- According to 2011 Pew Research Center survey, there are 2.18 billion Christians around the world in 2010, up from about 600 million in 1910.
- According to 2015 Believers in Christ from a Muslim Background: A Global Census study estimates 10,283,700 Muslim convert to Christianity around the world.
- According to 2012 Pew Research Center survey if current trends continue, Christianity will remains the world's largest religion by year 2050. By 2050, the Christian population is expected to exceed 3 billion. While Muslims have an average of 3.1 children per woman—the highest rate of all religious groups. Christians are second, with 2.7 children per woman.
|Country or subnational unit||Regular church attendance (%)|
|United States average||42%|
- Christianity has been estimated to be growing rapidly in South America, Africa, and Asia. In Africa, for instance, in 1900, there were only 8.7 million adherents of Christianity; now there are 390 million, and it is expected that by 2025 there will be 600 million Christians in Africa. The number of Catholics in Africa has increased from one million in 1902 to 329,882,000. There are now 1.5 million churches whose congregations account for 46 million people.
- A 2015 study estimates 2,161,000 Muslim Africans that convert to Christianity.
- Converts to Christianity may be investigated and searched by the authorities. Conversions to Christianity have been most common in Kabylie, especially in the wilaya of Tizi-Ouzou.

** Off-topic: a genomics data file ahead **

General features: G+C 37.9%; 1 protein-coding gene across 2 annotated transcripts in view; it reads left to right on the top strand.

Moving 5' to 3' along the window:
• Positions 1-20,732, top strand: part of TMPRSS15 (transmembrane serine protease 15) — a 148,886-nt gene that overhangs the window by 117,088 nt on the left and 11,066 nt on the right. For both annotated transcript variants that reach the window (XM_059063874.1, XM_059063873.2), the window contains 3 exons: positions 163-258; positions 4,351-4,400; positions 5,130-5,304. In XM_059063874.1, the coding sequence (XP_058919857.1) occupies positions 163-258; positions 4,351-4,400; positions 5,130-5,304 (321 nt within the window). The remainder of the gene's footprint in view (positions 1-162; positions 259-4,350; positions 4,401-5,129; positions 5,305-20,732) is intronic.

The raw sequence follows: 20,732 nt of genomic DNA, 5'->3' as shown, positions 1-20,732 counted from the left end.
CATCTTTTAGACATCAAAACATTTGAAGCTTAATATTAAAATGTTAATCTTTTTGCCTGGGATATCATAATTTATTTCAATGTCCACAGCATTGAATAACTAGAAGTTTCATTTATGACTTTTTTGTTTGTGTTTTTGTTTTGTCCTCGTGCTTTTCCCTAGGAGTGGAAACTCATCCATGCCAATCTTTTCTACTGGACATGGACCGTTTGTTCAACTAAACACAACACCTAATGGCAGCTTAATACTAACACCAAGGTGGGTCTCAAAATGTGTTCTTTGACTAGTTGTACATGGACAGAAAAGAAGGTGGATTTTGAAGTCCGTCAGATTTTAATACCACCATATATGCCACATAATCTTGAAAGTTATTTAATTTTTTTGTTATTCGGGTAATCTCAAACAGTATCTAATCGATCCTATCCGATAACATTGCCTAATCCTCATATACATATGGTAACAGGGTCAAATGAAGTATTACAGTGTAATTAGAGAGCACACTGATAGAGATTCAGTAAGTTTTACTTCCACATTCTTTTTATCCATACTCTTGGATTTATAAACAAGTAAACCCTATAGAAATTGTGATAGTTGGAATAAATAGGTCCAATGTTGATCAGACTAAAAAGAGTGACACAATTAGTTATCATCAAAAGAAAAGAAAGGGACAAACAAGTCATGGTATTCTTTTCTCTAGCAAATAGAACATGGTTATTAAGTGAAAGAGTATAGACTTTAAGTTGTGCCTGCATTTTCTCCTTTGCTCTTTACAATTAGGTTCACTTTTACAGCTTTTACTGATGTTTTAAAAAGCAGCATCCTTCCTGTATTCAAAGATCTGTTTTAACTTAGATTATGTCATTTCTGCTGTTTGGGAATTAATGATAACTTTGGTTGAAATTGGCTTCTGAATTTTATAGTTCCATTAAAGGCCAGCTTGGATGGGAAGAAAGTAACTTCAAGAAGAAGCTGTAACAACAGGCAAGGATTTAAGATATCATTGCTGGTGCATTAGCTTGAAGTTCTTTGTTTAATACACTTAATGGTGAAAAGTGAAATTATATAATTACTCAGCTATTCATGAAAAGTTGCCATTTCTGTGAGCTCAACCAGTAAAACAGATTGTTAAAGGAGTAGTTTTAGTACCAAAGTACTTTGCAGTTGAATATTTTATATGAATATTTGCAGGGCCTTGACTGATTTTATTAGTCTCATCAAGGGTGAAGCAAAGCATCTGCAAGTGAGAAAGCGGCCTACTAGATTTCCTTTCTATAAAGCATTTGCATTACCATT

- A 2015 study estimates 380,000 Muslims converted to Christianity in Algeria.
- On 27 March 2010, the Moroccan magazine TelQuel stated that thousands of Moroccans had converted to Christianity. Pointing out the absence of official data, Service de presse Common Ground, cites unspecified sources that stated that about 5,000 Moroccans became Christians between 2005 and 2010. According to the International Religious Freedom Report for 2014 estimate that there may be as many as 8,000 Christian citizens throughout the country, but many reportedly do not meet regularly due to fear of government surveillance and social persecution.
- According to different estimates, there are about 25,000-45,000 Moroccan Christians of Berber or Arab descent mostly converted from Islam. Other sources give a number of a bit more than 1,000. A popular Christian program by Brother Rachid has led many former Muslims in North Africa and the Middle East to convert to Christianity. His programs have been credited with assisting in the conversion of over 150,000 former Muslims to Christianity in Morocco.